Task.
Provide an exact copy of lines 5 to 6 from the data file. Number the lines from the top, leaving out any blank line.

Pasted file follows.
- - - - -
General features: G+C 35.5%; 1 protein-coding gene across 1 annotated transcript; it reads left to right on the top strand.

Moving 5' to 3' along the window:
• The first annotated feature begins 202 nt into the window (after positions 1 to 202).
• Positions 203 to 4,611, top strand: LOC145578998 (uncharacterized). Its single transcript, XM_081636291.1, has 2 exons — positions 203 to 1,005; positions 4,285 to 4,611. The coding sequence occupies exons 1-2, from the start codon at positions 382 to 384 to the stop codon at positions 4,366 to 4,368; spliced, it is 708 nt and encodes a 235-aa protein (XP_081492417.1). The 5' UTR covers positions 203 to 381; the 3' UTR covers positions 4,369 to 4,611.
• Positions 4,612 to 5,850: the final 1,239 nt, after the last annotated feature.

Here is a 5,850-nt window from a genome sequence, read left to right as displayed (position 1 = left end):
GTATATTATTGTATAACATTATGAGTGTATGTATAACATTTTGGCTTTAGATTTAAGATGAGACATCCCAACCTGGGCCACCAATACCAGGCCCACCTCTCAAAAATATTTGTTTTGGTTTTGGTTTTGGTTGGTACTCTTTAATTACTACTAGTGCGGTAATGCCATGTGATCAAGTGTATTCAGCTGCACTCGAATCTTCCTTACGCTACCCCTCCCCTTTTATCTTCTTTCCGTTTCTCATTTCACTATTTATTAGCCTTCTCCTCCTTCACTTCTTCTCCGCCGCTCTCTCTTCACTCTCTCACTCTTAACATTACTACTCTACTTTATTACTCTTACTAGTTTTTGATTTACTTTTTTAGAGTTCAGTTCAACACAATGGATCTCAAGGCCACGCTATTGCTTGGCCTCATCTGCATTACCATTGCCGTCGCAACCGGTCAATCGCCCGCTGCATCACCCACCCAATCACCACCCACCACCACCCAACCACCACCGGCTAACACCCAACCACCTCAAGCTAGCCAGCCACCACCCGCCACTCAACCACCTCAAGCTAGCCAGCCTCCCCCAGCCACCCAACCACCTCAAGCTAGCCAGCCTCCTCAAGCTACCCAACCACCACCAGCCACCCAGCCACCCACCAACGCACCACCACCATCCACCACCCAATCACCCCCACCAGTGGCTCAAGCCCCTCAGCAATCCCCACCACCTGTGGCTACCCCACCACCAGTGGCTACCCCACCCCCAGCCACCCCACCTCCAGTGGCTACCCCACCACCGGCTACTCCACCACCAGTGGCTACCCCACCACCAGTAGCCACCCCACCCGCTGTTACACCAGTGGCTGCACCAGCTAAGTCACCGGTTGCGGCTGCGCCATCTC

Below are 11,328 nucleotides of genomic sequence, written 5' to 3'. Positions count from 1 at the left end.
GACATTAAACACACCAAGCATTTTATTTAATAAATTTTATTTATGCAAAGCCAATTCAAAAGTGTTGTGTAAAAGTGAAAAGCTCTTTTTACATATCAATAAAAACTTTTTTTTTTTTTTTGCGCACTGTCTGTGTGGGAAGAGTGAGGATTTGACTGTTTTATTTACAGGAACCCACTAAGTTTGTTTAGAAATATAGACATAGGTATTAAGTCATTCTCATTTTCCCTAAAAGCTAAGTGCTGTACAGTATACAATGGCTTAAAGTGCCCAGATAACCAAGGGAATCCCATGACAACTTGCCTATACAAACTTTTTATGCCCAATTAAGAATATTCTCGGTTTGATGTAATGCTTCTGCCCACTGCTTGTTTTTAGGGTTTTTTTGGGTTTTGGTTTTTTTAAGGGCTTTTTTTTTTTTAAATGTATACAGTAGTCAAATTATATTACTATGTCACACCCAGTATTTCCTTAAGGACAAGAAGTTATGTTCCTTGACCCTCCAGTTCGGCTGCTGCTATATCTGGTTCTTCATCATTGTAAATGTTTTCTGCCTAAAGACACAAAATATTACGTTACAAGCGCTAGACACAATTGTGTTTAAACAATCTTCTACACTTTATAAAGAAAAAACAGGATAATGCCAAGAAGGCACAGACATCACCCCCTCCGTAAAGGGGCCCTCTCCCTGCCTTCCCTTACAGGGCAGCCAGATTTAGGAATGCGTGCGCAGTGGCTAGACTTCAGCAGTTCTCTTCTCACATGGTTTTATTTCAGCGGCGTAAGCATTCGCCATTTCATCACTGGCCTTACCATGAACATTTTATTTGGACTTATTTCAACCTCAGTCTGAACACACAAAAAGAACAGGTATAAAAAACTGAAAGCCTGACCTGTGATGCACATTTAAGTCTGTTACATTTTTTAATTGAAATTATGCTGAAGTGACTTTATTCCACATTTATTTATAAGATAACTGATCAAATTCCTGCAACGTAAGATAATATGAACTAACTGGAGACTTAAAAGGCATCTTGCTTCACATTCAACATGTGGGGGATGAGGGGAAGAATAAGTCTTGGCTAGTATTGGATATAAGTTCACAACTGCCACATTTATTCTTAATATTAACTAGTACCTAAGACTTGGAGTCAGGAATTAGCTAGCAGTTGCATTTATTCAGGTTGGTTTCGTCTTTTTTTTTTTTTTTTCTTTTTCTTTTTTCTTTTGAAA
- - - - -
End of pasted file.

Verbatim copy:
• Positions 4,612 to 5,850: the final 1,239 nt, after the last annotated feature.

Here is a 5,850-nt window from a genome sequence, read left to right as displayed (position 1 = left end):